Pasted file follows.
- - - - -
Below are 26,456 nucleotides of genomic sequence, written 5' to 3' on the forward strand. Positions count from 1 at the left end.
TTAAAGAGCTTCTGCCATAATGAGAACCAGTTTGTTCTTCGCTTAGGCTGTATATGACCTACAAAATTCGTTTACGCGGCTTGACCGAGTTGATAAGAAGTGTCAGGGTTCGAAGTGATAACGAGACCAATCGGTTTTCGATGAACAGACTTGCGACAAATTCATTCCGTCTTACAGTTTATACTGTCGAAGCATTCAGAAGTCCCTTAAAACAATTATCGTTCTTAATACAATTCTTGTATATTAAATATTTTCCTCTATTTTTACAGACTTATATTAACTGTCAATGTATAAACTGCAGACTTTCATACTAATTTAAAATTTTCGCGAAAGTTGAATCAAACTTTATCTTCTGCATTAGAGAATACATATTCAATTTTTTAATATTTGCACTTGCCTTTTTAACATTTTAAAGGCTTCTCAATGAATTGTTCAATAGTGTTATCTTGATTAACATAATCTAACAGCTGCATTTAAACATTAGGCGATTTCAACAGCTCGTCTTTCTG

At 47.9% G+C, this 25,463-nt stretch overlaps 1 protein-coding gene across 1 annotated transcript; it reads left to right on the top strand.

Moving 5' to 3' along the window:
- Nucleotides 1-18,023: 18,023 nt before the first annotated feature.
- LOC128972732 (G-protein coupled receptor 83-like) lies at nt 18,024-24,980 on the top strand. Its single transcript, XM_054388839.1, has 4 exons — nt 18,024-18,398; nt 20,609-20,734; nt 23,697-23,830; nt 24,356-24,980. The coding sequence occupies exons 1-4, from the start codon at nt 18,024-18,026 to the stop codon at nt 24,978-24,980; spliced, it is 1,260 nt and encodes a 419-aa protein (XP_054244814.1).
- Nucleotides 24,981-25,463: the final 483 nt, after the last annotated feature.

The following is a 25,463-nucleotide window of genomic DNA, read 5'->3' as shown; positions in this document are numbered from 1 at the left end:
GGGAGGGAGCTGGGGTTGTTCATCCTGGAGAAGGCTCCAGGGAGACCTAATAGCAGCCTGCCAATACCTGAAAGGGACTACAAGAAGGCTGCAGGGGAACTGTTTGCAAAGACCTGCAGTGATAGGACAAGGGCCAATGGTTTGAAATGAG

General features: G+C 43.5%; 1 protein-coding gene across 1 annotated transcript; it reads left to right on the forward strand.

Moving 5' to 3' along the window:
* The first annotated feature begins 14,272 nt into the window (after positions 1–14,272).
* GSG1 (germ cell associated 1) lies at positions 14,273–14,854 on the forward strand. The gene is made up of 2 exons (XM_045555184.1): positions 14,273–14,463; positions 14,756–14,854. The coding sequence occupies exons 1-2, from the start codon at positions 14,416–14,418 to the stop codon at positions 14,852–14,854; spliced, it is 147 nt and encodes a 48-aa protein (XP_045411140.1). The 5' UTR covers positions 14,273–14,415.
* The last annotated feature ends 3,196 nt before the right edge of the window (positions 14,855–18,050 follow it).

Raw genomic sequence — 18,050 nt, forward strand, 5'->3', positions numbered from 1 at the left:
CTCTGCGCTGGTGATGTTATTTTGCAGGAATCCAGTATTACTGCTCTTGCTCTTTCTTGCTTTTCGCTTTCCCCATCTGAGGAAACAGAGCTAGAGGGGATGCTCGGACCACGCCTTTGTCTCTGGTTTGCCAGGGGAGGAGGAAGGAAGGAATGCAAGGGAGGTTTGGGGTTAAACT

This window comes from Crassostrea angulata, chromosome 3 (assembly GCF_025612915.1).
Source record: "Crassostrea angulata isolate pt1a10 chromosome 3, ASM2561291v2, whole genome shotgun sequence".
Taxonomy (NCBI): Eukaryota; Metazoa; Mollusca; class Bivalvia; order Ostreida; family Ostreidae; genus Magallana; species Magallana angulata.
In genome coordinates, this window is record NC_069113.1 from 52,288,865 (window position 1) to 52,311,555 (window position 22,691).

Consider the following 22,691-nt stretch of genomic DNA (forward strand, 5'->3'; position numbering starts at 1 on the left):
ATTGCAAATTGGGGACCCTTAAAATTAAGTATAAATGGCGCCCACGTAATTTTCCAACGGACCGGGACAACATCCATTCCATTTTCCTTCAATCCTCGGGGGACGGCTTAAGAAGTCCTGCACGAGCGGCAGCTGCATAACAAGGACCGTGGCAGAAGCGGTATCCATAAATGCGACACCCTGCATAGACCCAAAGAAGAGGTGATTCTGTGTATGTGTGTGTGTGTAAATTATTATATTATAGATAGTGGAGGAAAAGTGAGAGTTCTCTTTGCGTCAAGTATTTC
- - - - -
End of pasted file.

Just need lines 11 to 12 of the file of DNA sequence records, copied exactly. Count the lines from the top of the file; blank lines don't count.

Moving 5' to 3' along the window:
* The first annotated feature begins 14,272 nt into the window (after positions 1–14,272).